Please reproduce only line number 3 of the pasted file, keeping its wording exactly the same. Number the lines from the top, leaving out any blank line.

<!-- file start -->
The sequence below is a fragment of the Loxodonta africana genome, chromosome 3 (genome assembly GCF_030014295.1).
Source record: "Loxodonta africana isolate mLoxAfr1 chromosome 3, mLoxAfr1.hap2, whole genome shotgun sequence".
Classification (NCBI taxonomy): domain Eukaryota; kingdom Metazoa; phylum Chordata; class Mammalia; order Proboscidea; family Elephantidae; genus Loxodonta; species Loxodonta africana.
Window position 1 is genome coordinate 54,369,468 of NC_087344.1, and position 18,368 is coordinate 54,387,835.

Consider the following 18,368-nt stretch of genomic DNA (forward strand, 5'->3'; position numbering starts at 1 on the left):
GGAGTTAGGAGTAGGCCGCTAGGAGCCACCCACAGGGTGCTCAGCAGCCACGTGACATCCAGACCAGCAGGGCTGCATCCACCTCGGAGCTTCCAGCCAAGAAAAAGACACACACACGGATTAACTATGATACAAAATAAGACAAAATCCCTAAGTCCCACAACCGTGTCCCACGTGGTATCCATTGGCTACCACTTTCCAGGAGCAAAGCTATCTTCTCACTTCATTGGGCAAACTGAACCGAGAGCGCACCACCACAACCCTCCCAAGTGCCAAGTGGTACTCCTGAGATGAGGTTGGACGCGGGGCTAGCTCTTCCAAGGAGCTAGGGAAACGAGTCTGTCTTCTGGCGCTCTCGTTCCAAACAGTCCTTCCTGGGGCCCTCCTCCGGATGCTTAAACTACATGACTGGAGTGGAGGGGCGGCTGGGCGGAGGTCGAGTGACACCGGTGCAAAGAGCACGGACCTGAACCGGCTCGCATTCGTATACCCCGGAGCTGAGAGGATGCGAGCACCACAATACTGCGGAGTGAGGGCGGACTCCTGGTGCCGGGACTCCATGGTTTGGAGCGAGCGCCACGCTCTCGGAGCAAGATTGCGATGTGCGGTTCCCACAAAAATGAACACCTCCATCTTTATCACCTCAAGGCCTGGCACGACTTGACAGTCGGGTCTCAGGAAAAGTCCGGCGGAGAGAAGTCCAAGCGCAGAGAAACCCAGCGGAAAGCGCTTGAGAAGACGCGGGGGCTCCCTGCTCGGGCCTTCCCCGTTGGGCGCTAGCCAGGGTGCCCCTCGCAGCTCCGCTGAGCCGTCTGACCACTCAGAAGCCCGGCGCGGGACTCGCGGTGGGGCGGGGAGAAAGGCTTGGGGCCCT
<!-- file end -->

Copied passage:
Classification (NCBI taxonomy): domain Eukaryota; kingdom Metazoa; phylum Chordata; class Mammalia; order Proboscidea; family Elephantidae; genus Loxodonta; species Loxodonta africana.